This Holy Week, King 5 News in Seattle, decided to do a series on some of new church plants in Seattle that have been the focus of my dissertation research and writing, including Community Dinners, Vona, All Saints, and Awake.  I was delighted to be able to share some of what I've been learning about the context with Alison Morrow, and even more pleased that they've been lifting up how important service to the community is for many of Seattle's newest churches.  You can check out their coverage below.

If you're interested in the findings of my research, I'll be rolling some of it out over the coming months here on JesusDust, so feel free to subscribe and/or follow me on Twitter @chrisbjames.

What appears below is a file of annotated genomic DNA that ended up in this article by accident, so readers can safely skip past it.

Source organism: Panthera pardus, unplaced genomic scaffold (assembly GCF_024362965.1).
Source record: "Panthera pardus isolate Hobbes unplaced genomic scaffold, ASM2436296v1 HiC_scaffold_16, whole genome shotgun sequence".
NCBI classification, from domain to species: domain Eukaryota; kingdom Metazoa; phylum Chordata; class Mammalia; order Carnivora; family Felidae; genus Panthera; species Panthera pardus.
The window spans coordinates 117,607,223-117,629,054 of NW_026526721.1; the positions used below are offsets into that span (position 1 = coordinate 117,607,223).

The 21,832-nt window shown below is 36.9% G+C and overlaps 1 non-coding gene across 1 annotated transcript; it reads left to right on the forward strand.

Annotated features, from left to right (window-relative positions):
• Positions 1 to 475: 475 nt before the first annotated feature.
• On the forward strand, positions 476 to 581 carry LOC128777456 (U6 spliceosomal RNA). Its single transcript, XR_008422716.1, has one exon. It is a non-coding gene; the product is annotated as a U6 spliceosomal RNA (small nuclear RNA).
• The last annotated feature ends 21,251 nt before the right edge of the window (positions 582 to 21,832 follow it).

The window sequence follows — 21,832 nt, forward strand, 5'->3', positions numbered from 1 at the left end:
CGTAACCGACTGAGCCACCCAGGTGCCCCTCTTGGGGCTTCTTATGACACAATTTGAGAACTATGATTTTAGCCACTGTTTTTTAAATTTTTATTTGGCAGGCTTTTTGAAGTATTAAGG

You can also listen to my interview on NPR's KUOW here (5min) and on the Rose City Forum here (50min).


Check out the map of New Seattle Churches here.

Third Places and/as Sacred Spaces: Innovation among Neighborhood-rooted New Seattle Churches

Seattle is home to a number of new churches that are embodying their belief that the gospel is good news to neighborhoods. Seeking to incarnate the Kingdom of God, they fashion themselves as a tangible assets to their community.  Several do this by providing a "third place"-- a space that is open to all and fosters community and advances the well-being of the neighborhood. Here are some of the church-connected third spaces in Seattle.

Aurora Commons 
This 'neighborhood living room' includes a public kitchen and lending library, as well as various programs. It was started by Awake Church along one of the city's most troubled streets, Aurora Avenue.